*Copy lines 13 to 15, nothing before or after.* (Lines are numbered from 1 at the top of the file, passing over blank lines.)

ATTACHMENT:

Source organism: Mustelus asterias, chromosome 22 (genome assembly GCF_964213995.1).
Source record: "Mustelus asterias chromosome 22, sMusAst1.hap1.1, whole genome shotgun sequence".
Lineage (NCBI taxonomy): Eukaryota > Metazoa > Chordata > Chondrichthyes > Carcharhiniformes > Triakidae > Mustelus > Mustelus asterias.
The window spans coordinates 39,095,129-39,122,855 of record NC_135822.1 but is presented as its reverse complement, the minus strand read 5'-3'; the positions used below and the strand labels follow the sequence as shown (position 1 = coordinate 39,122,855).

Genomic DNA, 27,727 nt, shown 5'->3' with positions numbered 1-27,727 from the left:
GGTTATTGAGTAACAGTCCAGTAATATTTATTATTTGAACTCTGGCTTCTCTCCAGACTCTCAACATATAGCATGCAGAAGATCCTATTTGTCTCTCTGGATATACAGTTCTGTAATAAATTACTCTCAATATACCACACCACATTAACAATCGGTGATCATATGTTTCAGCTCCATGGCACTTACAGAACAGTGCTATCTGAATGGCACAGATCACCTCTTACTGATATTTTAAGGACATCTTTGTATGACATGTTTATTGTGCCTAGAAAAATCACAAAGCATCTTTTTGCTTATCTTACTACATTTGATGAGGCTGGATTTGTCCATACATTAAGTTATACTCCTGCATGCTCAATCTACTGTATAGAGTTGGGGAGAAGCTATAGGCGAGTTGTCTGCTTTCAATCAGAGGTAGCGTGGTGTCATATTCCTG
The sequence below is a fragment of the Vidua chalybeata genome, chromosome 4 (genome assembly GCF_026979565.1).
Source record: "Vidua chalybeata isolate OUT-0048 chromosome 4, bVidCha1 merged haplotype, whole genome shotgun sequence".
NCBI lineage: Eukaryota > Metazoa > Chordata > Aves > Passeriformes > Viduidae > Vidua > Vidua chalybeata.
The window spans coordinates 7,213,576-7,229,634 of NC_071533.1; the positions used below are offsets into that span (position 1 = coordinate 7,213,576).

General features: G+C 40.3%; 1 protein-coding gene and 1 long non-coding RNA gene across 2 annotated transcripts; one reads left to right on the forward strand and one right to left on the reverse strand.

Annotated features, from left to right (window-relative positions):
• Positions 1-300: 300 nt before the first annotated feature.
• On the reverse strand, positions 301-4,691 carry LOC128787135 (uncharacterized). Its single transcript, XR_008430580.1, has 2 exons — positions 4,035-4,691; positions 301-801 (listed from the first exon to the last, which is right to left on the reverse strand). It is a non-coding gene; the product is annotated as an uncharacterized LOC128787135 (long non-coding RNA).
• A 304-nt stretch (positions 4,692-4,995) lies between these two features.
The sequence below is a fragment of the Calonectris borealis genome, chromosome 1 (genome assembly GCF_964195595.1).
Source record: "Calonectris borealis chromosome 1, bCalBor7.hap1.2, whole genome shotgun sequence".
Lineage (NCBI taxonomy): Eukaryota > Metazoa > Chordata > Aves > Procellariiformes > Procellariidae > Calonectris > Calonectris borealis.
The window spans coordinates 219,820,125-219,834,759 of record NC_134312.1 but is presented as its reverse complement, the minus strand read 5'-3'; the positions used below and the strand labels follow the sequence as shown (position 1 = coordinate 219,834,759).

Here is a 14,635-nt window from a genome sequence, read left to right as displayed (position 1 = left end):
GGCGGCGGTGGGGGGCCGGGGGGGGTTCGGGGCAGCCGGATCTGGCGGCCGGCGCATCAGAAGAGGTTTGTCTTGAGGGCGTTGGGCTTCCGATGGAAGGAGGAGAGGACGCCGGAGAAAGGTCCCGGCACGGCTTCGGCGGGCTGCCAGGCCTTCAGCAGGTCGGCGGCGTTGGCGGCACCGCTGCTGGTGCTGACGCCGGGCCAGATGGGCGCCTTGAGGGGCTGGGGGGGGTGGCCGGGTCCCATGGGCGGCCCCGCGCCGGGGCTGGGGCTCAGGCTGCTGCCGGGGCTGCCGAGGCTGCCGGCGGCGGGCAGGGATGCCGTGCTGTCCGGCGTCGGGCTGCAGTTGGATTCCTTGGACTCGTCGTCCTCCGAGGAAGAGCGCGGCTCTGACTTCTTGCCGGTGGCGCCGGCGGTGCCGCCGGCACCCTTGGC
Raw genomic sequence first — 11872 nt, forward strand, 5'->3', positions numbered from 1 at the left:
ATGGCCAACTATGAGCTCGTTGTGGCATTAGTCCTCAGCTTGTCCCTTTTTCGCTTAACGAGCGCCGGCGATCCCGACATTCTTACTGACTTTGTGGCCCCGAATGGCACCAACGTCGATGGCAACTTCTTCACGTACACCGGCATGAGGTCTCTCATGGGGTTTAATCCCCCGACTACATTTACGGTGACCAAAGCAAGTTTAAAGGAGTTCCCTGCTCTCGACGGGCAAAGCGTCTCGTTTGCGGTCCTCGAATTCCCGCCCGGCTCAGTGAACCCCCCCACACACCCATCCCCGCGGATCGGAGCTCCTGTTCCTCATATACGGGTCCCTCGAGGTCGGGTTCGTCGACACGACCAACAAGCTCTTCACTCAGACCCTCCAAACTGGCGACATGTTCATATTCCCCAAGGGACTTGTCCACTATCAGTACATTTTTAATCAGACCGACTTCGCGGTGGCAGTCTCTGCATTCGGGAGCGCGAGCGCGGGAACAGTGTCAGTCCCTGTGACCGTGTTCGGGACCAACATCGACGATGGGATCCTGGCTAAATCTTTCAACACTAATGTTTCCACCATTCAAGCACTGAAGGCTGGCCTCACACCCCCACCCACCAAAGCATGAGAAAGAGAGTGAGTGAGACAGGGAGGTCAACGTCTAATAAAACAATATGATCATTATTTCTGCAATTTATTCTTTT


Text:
• Positions 1-300: 300 nt before the first annotated feature.
• On the reverse strand, positions 301-4,691 carry LOC128787135 (uncharacterized). Its single transcript, XR_008430580.1, has 2 exons — positions 4,035-4,691; positions 301-801 (listed from the first exon to the last, which is right to left on the reverse strand). It is a non-coding gene; the product is annotated as an uncharacterized LOC128787135 (long non-coding RNA).
• A 304-nt stretch (positions 4,692-4,995) lies between these two features.